SANTA MONICA — A reality television producer charged with killing his wife in Mexico will ask a U.S. federal judge to allow the couple’s 6-year-old daughter to testify at an upcoming extradition proceeding, his attorneys said Tuesday.

They want the young girl to be allowed to testify that she did not see her parents arguing while on a family vacation in April 2010 that ended with the body of Monica Beresford-Redman being found in a sewer at a swank Cancun resort.

Attorneys for ex-"Survivor” producer Bruce Beresford-Redman acknowledge that getting the girl on the witness stand is a long-shot. But attorneys Richard Hirsch and Vicki Podberesky said at a news conference Tuesday outside their law offices that a federal judge should allow them to present witnesses and evidence that exonerate the producer in his wife’s killing.

The girl, who was 5-years-old at the time of her mother’s death, was interviewed by a child therapist who states in court filings that the girl did not witness any violence involving her parents in their hotel room. Prosecutors contend Bruce Beresford-Redman may have killed his wife in the room they shared with their two young children, then dumped her in a sewage cistern.

If their request to present evidence and witnesses is rejected, the Emmy-nominated producer’s extradition hearing would be a short one, focusing on whether Mexico’s request to have him returned to stand trial on an aggravated homicide charge is in proper order.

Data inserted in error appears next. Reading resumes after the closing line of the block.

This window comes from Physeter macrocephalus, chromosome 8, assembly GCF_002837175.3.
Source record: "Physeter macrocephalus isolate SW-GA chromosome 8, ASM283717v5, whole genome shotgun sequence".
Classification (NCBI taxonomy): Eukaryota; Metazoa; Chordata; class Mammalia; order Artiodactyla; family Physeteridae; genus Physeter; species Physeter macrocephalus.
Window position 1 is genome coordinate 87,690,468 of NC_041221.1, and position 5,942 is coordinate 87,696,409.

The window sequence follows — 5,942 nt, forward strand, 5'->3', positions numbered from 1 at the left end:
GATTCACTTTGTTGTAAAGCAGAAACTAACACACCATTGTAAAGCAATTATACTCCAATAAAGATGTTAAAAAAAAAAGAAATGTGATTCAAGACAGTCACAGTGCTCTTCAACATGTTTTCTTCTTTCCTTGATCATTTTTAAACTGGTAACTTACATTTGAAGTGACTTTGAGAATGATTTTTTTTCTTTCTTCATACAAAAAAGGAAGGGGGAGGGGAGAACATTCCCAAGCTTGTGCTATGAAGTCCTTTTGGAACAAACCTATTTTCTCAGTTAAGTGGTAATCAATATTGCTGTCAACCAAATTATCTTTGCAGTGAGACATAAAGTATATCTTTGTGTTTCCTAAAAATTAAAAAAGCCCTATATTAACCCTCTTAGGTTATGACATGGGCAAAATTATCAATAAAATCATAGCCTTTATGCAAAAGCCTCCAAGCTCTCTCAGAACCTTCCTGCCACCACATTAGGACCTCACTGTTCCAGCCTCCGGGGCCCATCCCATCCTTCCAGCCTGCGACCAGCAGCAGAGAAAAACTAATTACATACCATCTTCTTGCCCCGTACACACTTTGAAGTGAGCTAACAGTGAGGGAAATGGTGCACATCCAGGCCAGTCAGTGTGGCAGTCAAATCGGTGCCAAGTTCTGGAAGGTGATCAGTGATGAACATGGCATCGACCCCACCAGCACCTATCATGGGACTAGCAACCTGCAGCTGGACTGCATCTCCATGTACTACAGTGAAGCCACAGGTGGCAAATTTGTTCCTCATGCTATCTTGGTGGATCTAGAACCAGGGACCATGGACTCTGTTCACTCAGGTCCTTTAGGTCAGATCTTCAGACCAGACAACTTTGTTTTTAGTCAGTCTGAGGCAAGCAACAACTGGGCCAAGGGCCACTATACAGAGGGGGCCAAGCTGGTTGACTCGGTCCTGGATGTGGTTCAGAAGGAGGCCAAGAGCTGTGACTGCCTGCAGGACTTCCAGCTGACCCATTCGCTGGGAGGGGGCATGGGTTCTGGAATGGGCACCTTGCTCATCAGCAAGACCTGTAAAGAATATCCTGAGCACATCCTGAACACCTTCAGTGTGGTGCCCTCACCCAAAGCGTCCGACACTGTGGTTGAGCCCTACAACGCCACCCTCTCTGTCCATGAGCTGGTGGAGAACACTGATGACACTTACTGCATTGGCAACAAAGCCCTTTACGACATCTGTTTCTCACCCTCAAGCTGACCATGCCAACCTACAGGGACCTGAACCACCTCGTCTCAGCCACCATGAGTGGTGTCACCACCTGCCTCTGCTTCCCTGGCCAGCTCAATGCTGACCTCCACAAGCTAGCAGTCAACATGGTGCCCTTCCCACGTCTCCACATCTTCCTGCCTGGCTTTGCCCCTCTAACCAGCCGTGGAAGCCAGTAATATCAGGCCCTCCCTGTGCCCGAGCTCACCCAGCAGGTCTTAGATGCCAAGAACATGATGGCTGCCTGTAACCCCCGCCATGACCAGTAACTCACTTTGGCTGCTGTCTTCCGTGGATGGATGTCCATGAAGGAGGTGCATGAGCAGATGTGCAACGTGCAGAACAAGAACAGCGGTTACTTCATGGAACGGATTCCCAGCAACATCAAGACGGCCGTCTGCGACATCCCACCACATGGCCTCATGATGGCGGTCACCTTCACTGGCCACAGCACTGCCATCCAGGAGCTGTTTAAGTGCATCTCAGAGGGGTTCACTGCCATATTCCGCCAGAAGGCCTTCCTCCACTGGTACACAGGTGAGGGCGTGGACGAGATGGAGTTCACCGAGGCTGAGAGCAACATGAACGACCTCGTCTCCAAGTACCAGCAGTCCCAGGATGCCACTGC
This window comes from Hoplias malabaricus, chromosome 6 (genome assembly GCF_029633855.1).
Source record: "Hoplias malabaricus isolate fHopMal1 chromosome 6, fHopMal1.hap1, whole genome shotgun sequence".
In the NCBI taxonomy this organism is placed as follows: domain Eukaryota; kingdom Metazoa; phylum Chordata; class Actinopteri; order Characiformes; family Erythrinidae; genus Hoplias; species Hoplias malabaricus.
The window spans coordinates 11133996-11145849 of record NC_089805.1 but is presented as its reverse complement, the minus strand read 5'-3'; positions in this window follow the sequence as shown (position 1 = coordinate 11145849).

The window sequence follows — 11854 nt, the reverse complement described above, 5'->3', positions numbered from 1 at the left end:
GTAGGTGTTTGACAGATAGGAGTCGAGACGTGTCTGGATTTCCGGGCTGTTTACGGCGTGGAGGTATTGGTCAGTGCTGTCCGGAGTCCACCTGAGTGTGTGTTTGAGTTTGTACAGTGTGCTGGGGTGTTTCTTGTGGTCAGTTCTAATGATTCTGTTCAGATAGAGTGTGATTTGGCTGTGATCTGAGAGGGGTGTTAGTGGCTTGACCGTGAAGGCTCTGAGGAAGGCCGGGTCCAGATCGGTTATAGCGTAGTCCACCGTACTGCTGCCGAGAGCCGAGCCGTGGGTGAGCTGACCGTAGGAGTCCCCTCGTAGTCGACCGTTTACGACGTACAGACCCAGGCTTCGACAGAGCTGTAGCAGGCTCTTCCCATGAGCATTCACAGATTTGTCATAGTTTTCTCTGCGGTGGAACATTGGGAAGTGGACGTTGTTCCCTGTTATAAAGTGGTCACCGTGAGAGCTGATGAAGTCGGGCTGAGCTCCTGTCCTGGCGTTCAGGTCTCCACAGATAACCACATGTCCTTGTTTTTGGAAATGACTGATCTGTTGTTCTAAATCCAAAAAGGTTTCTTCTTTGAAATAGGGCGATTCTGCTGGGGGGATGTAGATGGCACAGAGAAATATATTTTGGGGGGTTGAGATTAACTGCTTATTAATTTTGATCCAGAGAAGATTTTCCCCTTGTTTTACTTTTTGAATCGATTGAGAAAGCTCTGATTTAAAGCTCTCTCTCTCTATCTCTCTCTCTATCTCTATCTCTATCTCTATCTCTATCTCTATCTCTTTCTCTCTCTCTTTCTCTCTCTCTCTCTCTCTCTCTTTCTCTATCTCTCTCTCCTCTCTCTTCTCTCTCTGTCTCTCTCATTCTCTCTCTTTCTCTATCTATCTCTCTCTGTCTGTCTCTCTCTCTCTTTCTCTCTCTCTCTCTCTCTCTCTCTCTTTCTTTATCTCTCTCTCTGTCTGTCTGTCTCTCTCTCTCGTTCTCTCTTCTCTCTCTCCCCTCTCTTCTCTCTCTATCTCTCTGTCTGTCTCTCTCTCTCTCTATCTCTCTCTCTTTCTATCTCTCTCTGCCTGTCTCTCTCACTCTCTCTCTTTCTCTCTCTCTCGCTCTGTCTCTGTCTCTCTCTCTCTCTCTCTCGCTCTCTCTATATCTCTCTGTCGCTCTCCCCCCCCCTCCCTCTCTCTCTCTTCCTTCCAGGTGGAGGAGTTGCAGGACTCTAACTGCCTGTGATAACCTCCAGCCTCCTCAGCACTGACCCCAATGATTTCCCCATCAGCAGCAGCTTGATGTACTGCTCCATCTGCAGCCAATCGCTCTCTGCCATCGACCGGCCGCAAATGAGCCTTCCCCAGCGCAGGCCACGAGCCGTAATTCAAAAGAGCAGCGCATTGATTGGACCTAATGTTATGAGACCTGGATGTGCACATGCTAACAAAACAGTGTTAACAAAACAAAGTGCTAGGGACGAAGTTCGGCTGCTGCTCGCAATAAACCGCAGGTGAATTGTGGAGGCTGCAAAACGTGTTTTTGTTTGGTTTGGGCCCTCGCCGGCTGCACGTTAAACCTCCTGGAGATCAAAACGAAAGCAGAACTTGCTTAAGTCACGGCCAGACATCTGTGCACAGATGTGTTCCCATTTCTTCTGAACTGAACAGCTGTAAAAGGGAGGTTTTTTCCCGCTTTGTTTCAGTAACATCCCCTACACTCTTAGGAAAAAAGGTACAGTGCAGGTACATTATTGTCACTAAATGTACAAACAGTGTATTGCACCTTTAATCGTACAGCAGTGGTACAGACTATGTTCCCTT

Hirsch and Podberesky on Tuesday again attacked Mexico’s investigation of the case, saying there was no physical evidence that their client killed his wife. They acknowledge he had a motive — the Mexico trip had been planned to try to save the marriage after Monica Beresford-Redman discovered her husband was having a long-term affair. But the attorneys say nothing in the hotel room or at the cistern supports a case that Bruce Beresford-Redman killed his wife.

Hirsch said Tuesday that he worried about the producer’s safety if he is returned to Mexico, saying the jails in Cancun are dangerous and describing the city and surrounding areas as rife with corruption and drug violence.

The extradition hearing is scheduled for July 12, but Beresford-Redman’s attorneys are seeking a delay so that his parents can attend the proceedings. They are required to be in a Los Angeles probate court that day for a hearing on the validity of Monica Beresford-Redman’s will, which her family has challenged.

Her family has attacked the effort to bring the couple’s daughter into the homicide case.

“While we respect his right to defend himself, such a tactic is indefensible,” Alison Triessl, an attorney who represents Monica Beresford-Redman’s family, wrote in a statement. “It is our hope that the Court will deny his shameless request and focus on the overwhelming evidence in this case."

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